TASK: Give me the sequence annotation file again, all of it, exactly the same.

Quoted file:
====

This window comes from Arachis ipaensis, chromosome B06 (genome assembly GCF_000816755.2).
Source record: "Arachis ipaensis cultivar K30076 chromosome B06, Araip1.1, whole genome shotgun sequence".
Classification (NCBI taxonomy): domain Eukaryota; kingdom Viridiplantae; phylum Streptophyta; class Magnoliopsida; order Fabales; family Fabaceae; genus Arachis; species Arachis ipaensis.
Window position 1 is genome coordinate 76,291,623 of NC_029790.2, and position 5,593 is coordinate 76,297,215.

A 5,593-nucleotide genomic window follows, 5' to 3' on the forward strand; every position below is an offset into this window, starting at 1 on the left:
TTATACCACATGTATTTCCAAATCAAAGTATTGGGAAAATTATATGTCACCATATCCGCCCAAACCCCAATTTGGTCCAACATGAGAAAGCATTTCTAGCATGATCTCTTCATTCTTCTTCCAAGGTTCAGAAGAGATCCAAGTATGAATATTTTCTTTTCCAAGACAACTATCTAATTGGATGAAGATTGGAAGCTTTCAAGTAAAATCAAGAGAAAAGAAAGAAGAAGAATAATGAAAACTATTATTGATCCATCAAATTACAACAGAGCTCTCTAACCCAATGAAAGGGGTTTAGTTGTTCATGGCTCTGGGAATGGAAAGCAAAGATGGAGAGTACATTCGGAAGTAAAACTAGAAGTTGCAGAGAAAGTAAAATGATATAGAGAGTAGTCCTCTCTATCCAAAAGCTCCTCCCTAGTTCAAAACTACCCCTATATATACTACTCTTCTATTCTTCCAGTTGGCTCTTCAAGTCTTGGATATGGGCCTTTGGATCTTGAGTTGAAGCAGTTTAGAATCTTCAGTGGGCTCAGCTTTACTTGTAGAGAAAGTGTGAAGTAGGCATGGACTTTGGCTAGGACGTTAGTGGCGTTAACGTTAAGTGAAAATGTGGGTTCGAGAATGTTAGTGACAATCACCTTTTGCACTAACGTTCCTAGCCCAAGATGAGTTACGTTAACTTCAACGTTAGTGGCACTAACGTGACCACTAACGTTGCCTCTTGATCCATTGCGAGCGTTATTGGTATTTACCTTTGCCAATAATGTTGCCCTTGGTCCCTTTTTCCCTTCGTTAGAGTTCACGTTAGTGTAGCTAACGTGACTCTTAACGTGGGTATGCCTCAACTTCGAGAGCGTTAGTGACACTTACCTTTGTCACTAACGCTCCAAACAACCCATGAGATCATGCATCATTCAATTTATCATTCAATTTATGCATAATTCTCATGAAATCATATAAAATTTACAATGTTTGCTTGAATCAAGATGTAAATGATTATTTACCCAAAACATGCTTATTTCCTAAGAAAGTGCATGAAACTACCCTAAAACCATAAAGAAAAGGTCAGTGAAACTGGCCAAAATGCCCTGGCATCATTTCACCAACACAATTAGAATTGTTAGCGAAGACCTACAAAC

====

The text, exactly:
This window comes from Arachis ipaensis, chromosome B06 (genome assembly GCF_000816755.2).
Source record: "Arachis ipaensis cultivar K30076 chromosome B06, Araip1.1, whole genome shotgun sequence".
Classification (NCBI taxonomy): domain Eukaryota; kingdom Viridiplantae; phylum Streptophyta; class Magnoliopsida; order Fabales; family Fabaceae; genus Arachis; species Arachis ipaensis.
Window position 1 is genome coordinate 76,291,623 of NC_029790.2, and position 5,593 is coordinate 76,297,215.

A 5,593-nucleotide genomic window follows, 5' to 3' on the forward strand; every position below is an offset into this window, starting at 1 on the left:
TTATACCACATGTATTTCCAAATCAAAGTATTGGGAAAATTATATGTCACCATATCCGCCCAAACCCCAATTTGGTCCAACATGAGAAAGCATTTCTAGCATGATCTCTTCATTCTTCTTCCAAGGTTCAGAAGAGATCCAAGTATGAATATTTTCTTTTCCAAGACAACTATCTAATTGGATGAAGATTGGAAGCTTTCAAGTAAAATCAAGAGAAAAGAAAGAAGAAGAATAATGAAAACTATTATTGATCCATCAAATTACAACAGAGCTCTCTAACCCAATGAAAGGGGTTTAGTTGTTCATGGCTCTGGGAATGGAAAGCAAAGATGGAGAGTACATTCGGAAGTAAAACTAGAAGTTGCAGAGAAAGTAAAATGATATAGAGAGTAGTCCTCTCTATCCAAAAGCTCCTCCCTAGTTCAAAACTACCCCTATATATACTACTCTTCTATTCTTCCAGTTGGCTCTTCAAGTCTTGGATATGGGCCTTTGGATCTTGAGTTGAAGCAGTTTAGAATCTTCAGTGGGCTCAGCTTTACTTGTAGAGAAAGTGTGAAGTAGGCATGGACTTTGGCTAGGACGTTAGTGGCGTTAACGTTAAGTGAAAATGTGGGTTCGAGAATGTTAGTGACAATCACCTTTTGCACTAACGTTCCTAGCCCAAGATGAGTTACGTTAACTTCAACGTTAGTGGCACTAACGTGACCACTAACGTTGCCTCTTGATCCATTGCGAGCGTTATTGGTATTTACCTTTGCCAATAATGTTGCCCTTGGTCCCTTTTTCCCTTCGTTAGAGTTCACGTTAGTGTAGCTAACGTGACTCTTAACGTGGGTATGCCTCAACTTCGAGAGCGTTAGTGACACTTACCTTTGTCACTAACGCTCCAAACAACCCATGAGATCATGCATCATTCAATTTATCATTCAATTTATGCATAATTCTCATGAAATCATATAAAATTTACAATGTTTGCTTGAATCAAGATGTAAATGATTATTTACCCAAAACATGCTTATTTCCTAAGAAAGTGCATGAAACTACCCTAAAACCATAAAGAAAAGGTCAGTGAAACTGGCCAAAATGCCCTGGCATCATTTCACCAACACAATTAGAATTGTTAGCGAAGACCTACAAAC